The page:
May 2015
The Magic of Gardening

American Beautyberry

 
  American beautyberry is a perennial shrub with multi-season beauty and usefulness. Inset, a close-up of the plant’s fruit.

Callicarpa americana, the American Beautyberry, is so prevalent in Alabama it may not be appreciated as a multipurpose plant as highly as it deserves. It is a great garden perennial shrub with multi-season beauty and usefulness that is well suited to almost any garden situation. I call it a perennial and a shrub because you can treat it somewhat like an herbaceous perennial by cutting it back hard each winter, but it is, technically speaking, a woody shrub. If you have them growing wild on your property, they are probably blooming now or will bloom very soon. However, the blooms are not extremely showy. The big show for this plant comes later with the bright purple-colored fruit abundant in late-summer and fall. They also have fairly nice yellow fall-foliage color which is an additional ornamental quality.

Although this plant is most often found in the coastal plains and Piedmont, it grows very well in almost any soil found in Alabama. It is very drought tolerant, but will not survive long in a very poorly drained soil. This plant will grow in partial shade or under pine trees, but it will stay looking better and bloom and fruit more profusely in full sun. I suggest you mass several plants together for maximum impact. They can get from 3-8 feet tall and would, therefore, work well towards the rear of a perennial border. If you would like a native substitute for the somewhat invasive lantana, the beautyberry comes closest to filling the bill. The bloom period is shorter and not as showy, but it makes up for it in the fall with the showy fruit and nice fall color.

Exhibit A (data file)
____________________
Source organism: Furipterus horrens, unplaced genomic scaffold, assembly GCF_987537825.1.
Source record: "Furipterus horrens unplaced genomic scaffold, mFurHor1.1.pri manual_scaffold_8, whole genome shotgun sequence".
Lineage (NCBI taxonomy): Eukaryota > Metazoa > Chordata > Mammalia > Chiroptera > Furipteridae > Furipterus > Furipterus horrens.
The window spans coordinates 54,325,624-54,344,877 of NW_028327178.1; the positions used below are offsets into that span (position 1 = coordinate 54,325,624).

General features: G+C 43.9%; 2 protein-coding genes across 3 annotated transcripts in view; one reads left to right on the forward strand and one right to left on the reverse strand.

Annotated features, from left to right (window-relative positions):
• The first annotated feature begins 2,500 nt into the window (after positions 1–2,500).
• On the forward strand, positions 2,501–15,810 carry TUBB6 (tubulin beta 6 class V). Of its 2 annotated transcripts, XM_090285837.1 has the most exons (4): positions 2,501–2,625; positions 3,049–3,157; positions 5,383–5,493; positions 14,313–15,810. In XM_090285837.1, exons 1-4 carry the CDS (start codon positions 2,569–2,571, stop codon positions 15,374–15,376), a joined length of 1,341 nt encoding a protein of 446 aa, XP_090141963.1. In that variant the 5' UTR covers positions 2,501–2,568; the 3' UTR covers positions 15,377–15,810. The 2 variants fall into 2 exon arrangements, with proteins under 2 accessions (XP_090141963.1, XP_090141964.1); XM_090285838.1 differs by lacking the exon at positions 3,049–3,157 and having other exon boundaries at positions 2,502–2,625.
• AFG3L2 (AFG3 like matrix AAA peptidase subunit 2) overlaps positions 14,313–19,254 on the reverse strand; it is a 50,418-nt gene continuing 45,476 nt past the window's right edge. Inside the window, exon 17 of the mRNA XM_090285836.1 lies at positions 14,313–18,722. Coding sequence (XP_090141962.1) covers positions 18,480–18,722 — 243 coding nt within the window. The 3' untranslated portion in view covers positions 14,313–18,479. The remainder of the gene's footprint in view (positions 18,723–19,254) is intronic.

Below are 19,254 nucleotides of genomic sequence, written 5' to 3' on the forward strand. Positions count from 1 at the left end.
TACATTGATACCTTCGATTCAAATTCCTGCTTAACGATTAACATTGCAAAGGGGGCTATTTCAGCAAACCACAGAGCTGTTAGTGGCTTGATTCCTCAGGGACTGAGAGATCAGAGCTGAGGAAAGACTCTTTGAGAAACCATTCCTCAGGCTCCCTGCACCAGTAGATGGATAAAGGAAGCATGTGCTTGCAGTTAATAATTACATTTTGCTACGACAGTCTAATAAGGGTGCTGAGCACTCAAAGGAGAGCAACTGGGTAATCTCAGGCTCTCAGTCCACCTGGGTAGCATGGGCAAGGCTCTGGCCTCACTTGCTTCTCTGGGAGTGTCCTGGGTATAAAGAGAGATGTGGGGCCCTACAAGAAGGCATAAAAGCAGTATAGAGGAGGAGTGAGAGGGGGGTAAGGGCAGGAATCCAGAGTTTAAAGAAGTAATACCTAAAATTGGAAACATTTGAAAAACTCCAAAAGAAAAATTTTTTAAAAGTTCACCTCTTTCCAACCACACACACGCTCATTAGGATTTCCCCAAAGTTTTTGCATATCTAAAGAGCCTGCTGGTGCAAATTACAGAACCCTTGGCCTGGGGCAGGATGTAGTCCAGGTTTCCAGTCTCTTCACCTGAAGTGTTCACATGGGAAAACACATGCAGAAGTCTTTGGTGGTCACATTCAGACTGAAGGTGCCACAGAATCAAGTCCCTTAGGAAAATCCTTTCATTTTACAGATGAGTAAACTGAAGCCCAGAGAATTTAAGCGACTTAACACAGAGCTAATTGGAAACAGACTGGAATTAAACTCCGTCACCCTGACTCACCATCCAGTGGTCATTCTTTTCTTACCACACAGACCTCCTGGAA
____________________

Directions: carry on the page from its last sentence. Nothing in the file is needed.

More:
The purple-fruited forms are the most common, but white forms are occasionally found in the wild and readily available from nurseries. A mass planting mixing the white and purple form is striking and will add fall interest to an often less-than-colorful fall flower or shrub bed. The roots, leaves, fruit and branches of the plant were used by several Native American tribes for various medicinal purposes. The fruit are very bland which may explain why the birds wait until late in the fall to consume them. Either they are finding more palatable fruit or they become tastier the longer they remain on the plant. At least 10 species of birds feed on the fruit and it is an important food source for bobwhite quail. Several wildlife species feed on the plant and fruit, but deer are particularly fond of the foliage.

The stems covered with fruit make an excellent addition to any flower arrangement. The fruit retain their color very well. You can learn more about drying and preserving flowers and plant materials by visiting the Extension website, www.aces.edu, and searching the publications list with the keywords "drying flowers."

The plants are easy to propagate from seed or softwood cuttings in early summer. They often produce seedlings near any current plantings that can be dug and moved at any time of the year with good success. Pruning is normally done in winter, but any time before they start their spring growth is fine because they flower on the new growth. They can be pruned as hard as you like based on the size plant you desire. If you prune them back near the ground, you will have a shorter more manageable plant. If you need a taller shrub, prune them back to 2-3 feet tall.

Tony A. Glover is a County Extension Coordinator in Cullman County.